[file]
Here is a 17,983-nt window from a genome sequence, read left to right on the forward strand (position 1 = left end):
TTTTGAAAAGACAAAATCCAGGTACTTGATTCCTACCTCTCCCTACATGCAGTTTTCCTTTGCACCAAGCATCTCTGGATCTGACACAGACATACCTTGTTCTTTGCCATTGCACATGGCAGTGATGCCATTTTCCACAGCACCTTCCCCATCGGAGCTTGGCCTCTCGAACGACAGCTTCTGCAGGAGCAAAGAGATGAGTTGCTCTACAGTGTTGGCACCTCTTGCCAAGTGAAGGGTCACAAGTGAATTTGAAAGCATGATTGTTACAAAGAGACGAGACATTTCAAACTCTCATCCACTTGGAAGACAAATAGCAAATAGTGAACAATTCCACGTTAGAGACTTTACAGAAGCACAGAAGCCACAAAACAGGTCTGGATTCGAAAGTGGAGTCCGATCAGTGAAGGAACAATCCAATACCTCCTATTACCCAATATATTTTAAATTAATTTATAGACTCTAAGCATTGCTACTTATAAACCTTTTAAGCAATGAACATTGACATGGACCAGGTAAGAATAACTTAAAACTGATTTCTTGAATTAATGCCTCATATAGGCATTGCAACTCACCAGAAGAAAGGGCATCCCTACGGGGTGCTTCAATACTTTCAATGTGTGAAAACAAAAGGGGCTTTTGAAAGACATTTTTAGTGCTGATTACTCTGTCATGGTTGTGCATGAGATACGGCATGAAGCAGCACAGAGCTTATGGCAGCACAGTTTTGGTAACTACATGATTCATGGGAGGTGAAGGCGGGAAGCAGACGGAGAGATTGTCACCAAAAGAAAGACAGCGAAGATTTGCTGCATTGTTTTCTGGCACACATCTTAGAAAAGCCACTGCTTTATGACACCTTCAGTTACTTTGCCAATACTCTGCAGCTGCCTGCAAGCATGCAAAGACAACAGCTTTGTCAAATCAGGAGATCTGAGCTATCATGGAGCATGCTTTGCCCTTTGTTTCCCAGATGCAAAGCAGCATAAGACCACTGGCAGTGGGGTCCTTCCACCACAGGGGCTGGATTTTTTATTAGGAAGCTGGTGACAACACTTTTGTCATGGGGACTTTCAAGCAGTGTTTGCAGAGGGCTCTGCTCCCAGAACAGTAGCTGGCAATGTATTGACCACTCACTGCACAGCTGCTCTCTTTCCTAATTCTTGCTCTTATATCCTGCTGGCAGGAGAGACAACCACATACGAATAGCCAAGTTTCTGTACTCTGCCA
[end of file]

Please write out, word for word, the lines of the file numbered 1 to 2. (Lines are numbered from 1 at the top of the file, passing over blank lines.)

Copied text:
Here is a 17,983-nt window from a genome sequence, read left to right on the forward strand (position 1 = left end):
TTTTGAAAAGACAAAATCCAGGTACTTGATTCCTACCTCTCCCTACATGCAGTTTTCCTTTGCACCAAGCATCTCTGGATCTGACACAGACATACCTTGTTCTTTGCCATTGCACATGGCAGTGATGCCATTTTCCACAGCACCTTCCCCATCGGAGCTTGGCCTCTCGAACGACAGCTTCTGCAGGAGCAAAGAGATGAGTTGCTCTACAGTGTTGGCACCTCTTGCCAAGTGAAGGGTCACAAGTGAATTTGAAAGCATGATTGTTACAAAGAGACGAGACATTTCAAACTCTCATCCACTTGGAAGACAAATAGCAAATAGTGAACAATTCCACGTTAGAGACTTTACAGAAGCACAGAAGCCACAAAACAGGTCTGGATTCGAAAGTGGAGTCCGATCAGTGAAGGAACAATCCAATACCTCCTATTACCCAATATATTTTAAATTAATTTATAGACTCTAAGCATTGCTACTTATAAACCTTTTAAGCAATGAACATTGACATGGACCAGGTAAGAATAACTTAAAACTGATTTCTTGAATTAATGCCTCATATAGGCATTGCAACTCACCAGAAGAAAGGGCATCCCTACGGGGTGCTTCAATACTTTCAATGTGTGAAAACAAAAGGGGCTTTTGAAAGACATTTTTAGTGCTGATTACTCTGTCATGGTTGTGCATGAGATACGGCATGAAGCAGCACAGAGCTTATGGCAGCACAGTTTTGGTAACTACATGATTCATGGGAGGTGAAGGCGGGAAGCAGACGGAGAGATTGTCACCAAAAGAAAGACAGCGAAGATTTGCTGCATTGTTTTCTGGCACACATCTTAGAAAAGCCACTGCTTTATGACACCTTCAGTTACTTTGCCAATACTCTGCAGCTGCCTGCAAGCATGCAAAGACAACAGCTTTGTCAAATCAGGAGATCTGAGCTATCATGGAGCATGCTTTGCCCTTTGTTTCCCAGATGCAAAGCAGCATAAGACCACTGGCAGTGGGGTCCTTCCACCACAGGGGCTGGATTTTTTATTAGGAAGCTGGTGACAACACTTTTGTCATGGGGACTTTCAAGCAGTGTTTGCAGAGGGCTCTGCTCCCAGAACAGTAGCTGGCAATGTATTGACCACTCACTGCACAGCTGCTCTCTTTCCTAATTCTTGCTCTTATATCCTGCTGGCAGGAGAGACAACCACATACGAATAGCCAAGTTTCTGTACTCTGCCA